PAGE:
Monday, August 5, 2013

Ngrams and phylogenetics

Google Books is an archive of published books. For example, it is a very good place to search for scanned copies of books that are in the public domain, which can then be down-loaded as PDFs. It also has copies of modern in-print books, which can searched but not down-loaded. The Ngram Viewer is a part of Google Books. It plots a graph showing the number of book occurrences of a given expression through time from 1800-2008.

So, I thought that it might be interesting to search for a few expressions of relevance to readers of this blog. I will let the graphs speak for themselves.

Just to be clear about the scale of the vertical axis, I quote from the instructions:
What the y-axis shows is this: of all the bigrams [two-word expressions] contained in our sample of books written in English and published in the United States, what percentage of them are "phylogenetic network" or "phylogenetic tree"?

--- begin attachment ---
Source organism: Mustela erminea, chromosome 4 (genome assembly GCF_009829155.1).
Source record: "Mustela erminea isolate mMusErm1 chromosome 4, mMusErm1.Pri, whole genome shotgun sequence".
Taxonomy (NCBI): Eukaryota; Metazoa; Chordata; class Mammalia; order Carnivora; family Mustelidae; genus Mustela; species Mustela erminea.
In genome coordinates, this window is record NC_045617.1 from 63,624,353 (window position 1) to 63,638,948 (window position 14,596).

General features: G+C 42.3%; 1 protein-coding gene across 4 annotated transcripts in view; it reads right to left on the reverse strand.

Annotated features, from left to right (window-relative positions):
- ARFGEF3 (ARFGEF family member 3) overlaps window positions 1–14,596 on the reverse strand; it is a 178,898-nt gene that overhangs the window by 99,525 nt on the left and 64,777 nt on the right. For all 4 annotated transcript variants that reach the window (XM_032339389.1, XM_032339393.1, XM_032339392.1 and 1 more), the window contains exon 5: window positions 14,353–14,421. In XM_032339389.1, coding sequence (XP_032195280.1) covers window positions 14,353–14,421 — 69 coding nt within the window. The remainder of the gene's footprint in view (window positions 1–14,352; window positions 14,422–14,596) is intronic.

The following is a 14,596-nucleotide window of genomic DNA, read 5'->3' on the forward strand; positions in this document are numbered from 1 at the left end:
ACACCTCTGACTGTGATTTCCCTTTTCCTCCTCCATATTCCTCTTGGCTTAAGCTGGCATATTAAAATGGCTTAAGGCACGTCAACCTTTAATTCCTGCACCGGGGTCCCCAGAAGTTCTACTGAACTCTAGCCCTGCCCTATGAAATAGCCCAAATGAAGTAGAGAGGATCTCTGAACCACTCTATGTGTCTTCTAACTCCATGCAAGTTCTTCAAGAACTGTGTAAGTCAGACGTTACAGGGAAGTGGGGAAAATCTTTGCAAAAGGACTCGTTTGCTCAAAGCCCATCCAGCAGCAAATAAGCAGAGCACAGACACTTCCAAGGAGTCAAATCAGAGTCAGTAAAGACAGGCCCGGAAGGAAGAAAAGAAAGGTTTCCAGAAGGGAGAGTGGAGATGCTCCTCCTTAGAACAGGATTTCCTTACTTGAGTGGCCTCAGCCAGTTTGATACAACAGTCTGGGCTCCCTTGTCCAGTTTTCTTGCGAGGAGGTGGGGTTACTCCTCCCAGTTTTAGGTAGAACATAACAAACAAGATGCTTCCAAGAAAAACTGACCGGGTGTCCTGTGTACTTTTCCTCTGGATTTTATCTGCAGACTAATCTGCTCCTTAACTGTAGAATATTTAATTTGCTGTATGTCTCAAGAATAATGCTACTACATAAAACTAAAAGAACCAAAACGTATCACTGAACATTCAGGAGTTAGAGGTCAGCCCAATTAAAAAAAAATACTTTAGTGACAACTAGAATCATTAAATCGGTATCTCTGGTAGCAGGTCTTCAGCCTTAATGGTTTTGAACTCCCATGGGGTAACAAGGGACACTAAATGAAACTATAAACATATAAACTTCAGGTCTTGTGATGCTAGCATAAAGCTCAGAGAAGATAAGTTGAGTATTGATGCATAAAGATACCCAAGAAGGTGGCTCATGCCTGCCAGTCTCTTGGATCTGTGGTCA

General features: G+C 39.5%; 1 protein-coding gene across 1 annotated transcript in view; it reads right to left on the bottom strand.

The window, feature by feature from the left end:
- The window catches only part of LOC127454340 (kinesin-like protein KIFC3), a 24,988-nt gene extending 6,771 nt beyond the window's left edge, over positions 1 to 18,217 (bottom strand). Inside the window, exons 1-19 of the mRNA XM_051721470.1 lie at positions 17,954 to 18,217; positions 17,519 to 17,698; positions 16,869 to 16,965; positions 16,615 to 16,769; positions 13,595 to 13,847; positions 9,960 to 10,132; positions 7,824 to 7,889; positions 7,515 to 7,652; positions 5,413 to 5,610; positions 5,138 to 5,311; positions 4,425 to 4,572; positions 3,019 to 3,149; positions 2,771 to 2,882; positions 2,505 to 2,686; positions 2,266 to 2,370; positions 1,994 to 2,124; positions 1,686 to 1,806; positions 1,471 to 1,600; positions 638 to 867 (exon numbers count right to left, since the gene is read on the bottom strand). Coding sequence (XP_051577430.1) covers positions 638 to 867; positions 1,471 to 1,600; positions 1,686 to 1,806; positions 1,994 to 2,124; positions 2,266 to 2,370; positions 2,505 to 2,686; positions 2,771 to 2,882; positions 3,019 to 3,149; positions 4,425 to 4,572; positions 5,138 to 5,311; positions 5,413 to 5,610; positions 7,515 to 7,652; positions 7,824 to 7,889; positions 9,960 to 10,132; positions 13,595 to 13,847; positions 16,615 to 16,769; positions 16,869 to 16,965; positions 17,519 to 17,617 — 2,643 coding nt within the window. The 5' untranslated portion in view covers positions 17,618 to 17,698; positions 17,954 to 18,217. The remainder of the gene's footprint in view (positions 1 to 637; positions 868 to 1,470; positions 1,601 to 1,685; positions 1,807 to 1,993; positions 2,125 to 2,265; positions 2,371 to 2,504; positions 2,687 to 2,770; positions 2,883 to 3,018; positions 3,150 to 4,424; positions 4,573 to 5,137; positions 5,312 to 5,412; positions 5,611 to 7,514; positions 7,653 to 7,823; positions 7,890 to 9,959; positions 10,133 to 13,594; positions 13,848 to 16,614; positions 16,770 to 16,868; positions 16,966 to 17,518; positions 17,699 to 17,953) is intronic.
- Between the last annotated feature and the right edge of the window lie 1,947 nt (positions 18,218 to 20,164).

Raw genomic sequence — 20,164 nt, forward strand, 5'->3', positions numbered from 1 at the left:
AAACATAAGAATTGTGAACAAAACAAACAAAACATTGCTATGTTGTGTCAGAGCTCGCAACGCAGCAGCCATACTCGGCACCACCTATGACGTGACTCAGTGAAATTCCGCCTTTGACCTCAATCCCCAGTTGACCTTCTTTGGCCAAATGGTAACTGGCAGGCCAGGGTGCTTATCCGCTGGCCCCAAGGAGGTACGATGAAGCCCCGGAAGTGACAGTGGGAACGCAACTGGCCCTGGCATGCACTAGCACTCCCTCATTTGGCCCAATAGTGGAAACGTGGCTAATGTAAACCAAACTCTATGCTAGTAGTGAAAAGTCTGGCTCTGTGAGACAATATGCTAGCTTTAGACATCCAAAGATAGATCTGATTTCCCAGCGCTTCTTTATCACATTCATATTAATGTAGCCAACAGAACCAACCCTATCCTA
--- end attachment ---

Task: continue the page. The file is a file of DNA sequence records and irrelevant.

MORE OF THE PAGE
It is worth noting that Google Books contains some journal volumes, and so its definition of "book" is rather vague. Also, the dating of some of the books can best be described as bizarre.

We can expand the "phylogenetic network" search, to get more detail. [Note: we could also scale the graph above, as discussed in the below Comment by Joachim Dagg.] We could also compare this graph to Philippe Gambette's publication graph for Who is Who in Phylogenetic Networks, which doesn't show the same explosive growth after 2000. Mind you, before 2000 there weren't many books that could mention networks.

We could also try alternative "tree" searches. We might then ask: why does "evolutionary tree" die off as an expression after 2000?


  1. You can also multiply the bigram "phylogenetic network" with a factor to bring both curves into scale. Looks like this:

    1. Thanks for pointing that out, Joachim. It looks much nicer. David